Toyota Motor Corp. is the latest in a growing line of advertisers spending big bucks to present commercial-free premieres of new shows. Toyota has agreed to a deal with NBC to present what is arguably one of the network's riskiest introductions in some years, "Father of the Pride," without commercial interruption.
Neither party wished to comment further, though major network premieres would sell for between $8 million to $10 million, said executives, who point out that such deals are generally part of packages that include spots throughout the series and product placement. Still, $10 million is a lot of money when compared to, say, a $2 million Super Bowl buy.
While there have been numerous pacts between other marketers and networks over the years, the "commercial-free" concept appears to be gaining some ground, despite the potential for failure.
One network sales executive said there are a number of auto companies looking to sign commercial-free deals this coming season. CBS is also said to have been approached to do ad-free premieres or finales of its prized "CSI" franchise, but it has no agreements yet, given the high cost of buying out every ad spot.
string of deals
Bruce Lefkowitz, exec VP-entertainment sales at Fox Cable Group, has just wrapped up his third commercial-free premiere in recent months. FX struck its third deal with pharmaceutical company Stacker 2 for a new energy drink named YJ Stinger, which is sponsoring a commercial-free finale of "Nip/Tuck." XM Satellite Radio agreed to present the second-season premiere. Miller Brewing Co. did the same for "Rescue Me." While cable deals are in the $1 million to $2 million range, finales are generally more expensive than premieres, since the audience grows.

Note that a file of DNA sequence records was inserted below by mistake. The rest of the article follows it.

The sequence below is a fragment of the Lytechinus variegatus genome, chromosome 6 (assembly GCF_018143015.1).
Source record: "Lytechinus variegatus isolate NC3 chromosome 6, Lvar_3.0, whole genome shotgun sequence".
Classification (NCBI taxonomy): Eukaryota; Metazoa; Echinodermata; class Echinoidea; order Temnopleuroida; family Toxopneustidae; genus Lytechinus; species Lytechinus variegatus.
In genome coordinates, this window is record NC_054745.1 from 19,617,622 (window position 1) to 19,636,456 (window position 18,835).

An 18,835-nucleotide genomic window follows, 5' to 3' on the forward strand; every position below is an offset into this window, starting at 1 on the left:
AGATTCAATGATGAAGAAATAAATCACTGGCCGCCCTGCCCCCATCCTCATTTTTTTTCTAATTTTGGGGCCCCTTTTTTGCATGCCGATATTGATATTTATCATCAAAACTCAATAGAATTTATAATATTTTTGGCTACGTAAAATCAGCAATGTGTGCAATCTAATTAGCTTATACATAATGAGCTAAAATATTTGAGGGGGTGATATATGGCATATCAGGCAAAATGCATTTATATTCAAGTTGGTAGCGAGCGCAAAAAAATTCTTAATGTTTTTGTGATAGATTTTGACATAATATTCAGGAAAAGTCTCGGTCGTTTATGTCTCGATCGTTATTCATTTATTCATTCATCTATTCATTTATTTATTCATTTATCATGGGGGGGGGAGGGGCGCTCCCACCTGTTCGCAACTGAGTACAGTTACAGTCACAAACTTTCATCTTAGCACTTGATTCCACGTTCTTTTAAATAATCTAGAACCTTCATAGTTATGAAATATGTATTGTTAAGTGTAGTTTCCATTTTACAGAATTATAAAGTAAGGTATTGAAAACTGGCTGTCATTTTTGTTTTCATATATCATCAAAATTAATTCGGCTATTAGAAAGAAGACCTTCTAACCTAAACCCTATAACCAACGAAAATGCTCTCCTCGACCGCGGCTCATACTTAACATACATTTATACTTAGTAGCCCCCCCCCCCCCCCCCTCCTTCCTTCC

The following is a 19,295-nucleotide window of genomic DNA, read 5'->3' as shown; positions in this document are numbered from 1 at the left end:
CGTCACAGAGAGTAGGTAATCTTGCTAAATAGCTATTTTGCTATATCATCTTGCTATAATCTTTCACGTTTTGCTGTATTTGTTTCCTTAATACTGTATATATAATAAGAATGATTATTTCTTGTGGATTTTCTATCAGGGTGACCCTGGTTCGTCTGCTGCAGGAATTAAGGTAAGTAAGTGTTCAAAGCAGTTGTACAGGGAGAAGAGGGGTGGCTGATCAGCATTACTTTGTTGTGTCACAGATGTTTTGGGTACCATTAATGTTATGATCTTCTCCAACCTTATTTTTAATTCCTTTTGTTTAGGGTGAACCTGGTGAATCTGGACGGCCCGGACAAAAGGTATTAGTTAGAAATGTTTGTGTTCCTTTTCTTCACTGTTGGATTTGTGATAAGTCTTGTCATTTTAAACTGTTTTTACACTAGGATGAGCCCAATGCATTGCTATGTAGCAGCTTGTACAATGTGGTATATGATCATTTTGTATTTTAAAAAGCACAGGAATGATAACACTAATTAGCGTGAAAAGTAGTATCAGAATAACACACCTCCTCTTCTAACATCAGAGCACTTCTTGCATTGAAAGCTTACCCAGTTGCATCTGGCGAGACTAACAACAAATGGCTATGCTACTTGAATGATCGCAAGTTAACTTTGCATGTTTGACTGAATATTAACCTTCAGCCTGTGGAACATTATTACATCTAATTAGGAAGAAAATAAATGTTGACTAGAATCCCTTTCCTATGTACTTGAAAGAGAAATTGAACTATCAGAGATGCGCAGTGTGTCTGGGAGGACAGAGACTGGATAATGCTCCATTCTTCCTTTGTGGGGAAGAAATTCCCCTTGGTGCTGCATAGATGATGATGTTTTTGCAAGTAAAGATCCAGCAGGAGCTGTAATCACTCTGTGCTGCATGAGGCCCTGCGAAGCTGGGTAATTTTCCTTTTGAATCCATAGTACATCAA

"It is definitely something that is new," says Mr. Lefkowitz, "It has become a point of differentiation." Advertisers not only get "product immersion" but a better read on their return on investment, since vendors generally give them research on how the viewer perceived the product.
The risks are, however, obvious. What if the show's a flop or the creative doesn't deliver the right message? Chris Boothe, exec VP-group client director at Starcom USA, part of Publicis Groupe, was involved in the FX/Miller agreement, and said, "A smart media person would build in a guarantee. It would be part of a larger deal." He added that another advantage is a greater degree of control of the media environment. "We received scripts and were involved in development of `Rescue Me.' That helped us maximize our premiere."
Mark Kaline, global media manager of Ford Motor Co., explains the rationale behind the deals. "It's an attempt to create an island of visibility for yourself. There's no clutter. You can really create a clear channel for yourself. ... We can't do these all the time. When possible, we do them for major launches."
contributing: jean halliday